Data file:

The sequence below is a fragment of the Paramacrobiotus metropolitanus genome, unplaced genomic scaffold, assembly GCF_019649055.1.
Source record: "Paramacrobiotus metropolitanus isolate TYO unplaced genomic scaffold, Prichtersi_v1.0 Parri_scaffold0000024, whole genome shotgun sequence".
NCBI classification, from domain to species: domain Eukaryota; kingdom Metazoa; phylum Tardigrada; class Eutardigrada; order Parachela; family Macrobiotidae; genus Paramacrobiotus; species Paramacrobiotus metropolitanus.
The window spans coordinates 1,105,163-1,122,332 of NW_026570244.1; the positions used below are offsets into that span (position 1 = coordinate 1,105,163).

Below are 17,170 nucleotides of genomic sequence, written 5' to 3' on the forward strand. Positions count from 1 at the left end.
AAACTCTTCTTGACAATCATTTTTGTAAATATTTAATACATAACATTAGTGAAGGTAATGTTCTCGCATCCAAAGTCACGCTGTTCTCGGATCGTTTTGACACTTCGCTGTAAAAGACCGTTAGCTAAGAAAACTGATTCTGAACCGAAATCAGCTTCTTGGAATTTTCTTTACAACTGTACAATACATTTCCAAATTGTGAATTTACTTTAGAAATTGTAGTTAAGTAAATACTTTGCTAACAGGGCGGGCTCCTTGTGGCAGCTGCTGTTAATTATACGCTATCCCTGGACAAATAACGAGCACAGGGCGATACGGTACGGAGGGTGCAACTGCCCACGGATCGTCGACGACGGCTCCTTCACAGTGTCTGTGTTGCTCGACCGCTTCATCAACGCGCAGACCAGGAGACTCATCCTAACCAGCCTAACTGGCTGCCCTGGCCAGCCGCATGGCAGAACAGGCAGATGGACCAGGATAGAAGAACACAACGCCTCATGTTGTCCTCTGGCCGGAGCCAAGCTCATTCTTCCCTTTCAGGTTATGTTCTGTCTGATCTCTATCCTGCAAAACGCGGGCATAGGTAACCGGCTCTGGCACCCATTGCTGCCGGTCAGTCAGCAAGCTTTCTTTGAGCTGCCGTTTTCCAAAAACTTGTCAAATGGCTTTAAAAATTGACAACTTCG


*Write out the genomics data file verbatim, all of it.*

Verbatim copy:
The sequence below is a fragment of the Paramacrobiotus metropolitanus genome, unplaced genomic scaffold, assembly GCF_019649055.1.
Source record: "Paramacrobiotus metropolitanus isolate TYO unplaced genomic scaffold, Prichtersi_v1.0 Parri_scaffold0000024, whole genome shotgun sequence".
NCBI classification, from domain to species: domain Eukaryota; kingdom Metazoa; phylum Tardigrada; class Eutardigrada; order Parachela; family Macrobiotidae; genus Paramacrobiotus; species Paramacrobiotus metropolitanus.
The window spans coordinates 1,105,163-1,122,332 of NW_026570244.1; the positions used below are offsets into that span (position 1 = coordinate 1,105,163).

Below are 17,170 nucleotides of genomic sequence, written 5' to 3' on the forward strand. Positions count from 1 at the left end.
AAACTCTTCTTGACAATCATTTTTGTAAATATTTAATACATAACATTAGTGAAGGTAATGTTCTCGCATCCAAAGTCACGCTGTTCTCGGATCGTTTTGACACTTCGCTGTAAAAGACCGTTAGCTAAGAAAACTGATTCTGAACCGAAATCAGCTTCTTGGAATTTTCTTTACAACTGTACAATACATTTCCAAATTGTGAATTTACTTTAGAAATTGTAGTTAAGTAAATACTTTGCTAACAGGGCGGGCTCCTTGTGGCAGCTGCTGTTAATTATACGCTATCCCTGGACAAATAACGAGCACAGGGCGATACGGTACGGAGGGTGCAACTGCCCACGGATCGTCGACGACGGCTCCTTCACAGTGTCTGTGTTGCTCGACCGCTTCATCAACGCGCAGACCAGGAGACTCATCCTAACCAGCCTAACTGGCTGCCCTGGCCAGCCGCATGGCAGAACAGGCAGATGGACCAGGATAGAAGAACACAACGCCTCATGTTGTCCTCTGGCCGGAGCCAAGCTCATTCTTCCCTTTCAGGTTATGTTCTGTCTGATCTCTATCCTGCAAAACGCGGGCATAGGTAACCGGCTCTGGCACCCATTGCTGCCGGTCAGTCAGCAAGCTTTCTTTGAGCTGCCGTTTTCCAAAAACTTGTCAAATGGCTTTAAAAATTGACAACTTCG